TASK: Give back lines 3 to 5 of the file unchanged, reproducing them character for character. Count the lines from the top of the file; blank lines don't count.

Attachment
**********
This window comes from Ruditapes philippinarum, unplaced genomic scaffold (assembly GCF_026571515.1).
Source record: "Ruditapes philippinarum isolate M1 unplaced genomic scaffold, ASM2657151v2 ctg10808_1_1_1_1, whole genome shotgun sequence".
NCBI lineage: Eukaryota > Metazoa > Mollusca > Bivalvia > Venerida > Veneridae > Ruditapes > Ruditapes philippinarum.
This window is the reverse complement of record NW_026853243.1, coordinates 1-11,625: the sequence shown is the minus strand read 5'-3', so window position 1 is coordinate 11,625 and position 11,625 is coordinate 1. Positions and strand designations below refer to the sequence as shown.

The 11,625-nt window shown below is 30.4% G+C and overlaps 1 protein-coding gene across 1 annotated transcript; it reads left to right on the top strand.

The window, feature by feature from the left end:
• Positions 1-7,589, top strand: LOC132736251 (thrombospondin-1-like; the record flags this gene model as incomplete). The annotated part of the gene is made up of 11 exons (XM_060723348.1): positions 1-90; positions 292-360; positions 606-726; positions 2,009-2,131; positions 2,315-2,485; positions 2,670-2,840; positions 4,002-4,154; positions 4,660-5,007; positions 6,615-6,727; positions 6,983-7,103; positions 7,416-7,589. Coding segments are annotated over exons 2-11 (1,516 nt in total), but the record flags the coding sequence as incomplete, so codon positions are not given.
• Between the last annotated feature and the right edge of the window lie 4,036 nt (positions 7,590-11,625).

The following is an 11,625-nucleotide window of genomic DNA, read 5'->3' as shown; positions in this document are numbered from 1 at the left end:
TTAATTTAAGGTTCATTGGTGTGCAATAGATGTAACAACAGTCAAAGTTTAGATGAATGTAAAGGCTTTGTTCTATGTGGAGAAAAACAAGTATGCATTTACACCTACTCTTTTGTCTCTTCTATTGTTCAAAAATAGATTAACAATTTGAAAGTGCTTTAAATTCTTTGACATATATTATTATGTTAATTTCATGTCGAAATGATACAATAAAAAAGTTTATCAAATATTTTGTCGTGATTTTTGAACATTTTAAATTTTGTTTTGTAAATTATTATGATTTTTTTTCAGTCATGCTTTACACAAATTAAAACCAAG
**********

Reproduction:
NCBI lineage: Eukaryota > Metazoa > Mollusca > Bivalvia > Venerida > Veneridae > Ruditapes > Ruditapes philippinarum.
This window is the reverse complement of record NW_026853243.1, coordinates 1-11,625: the sequence shown is the minus strand read 5'-3', so window position 1 is coordinate 11,625 and position 11,625 is coordinate 1. Positions and strand designations below refer to the sequence as shown.

The 11,625-nt window shown below is 30.4% G+C and overlaps 1 protein-coding gene across 1 annotated transcript; it reads left to right on the top strand.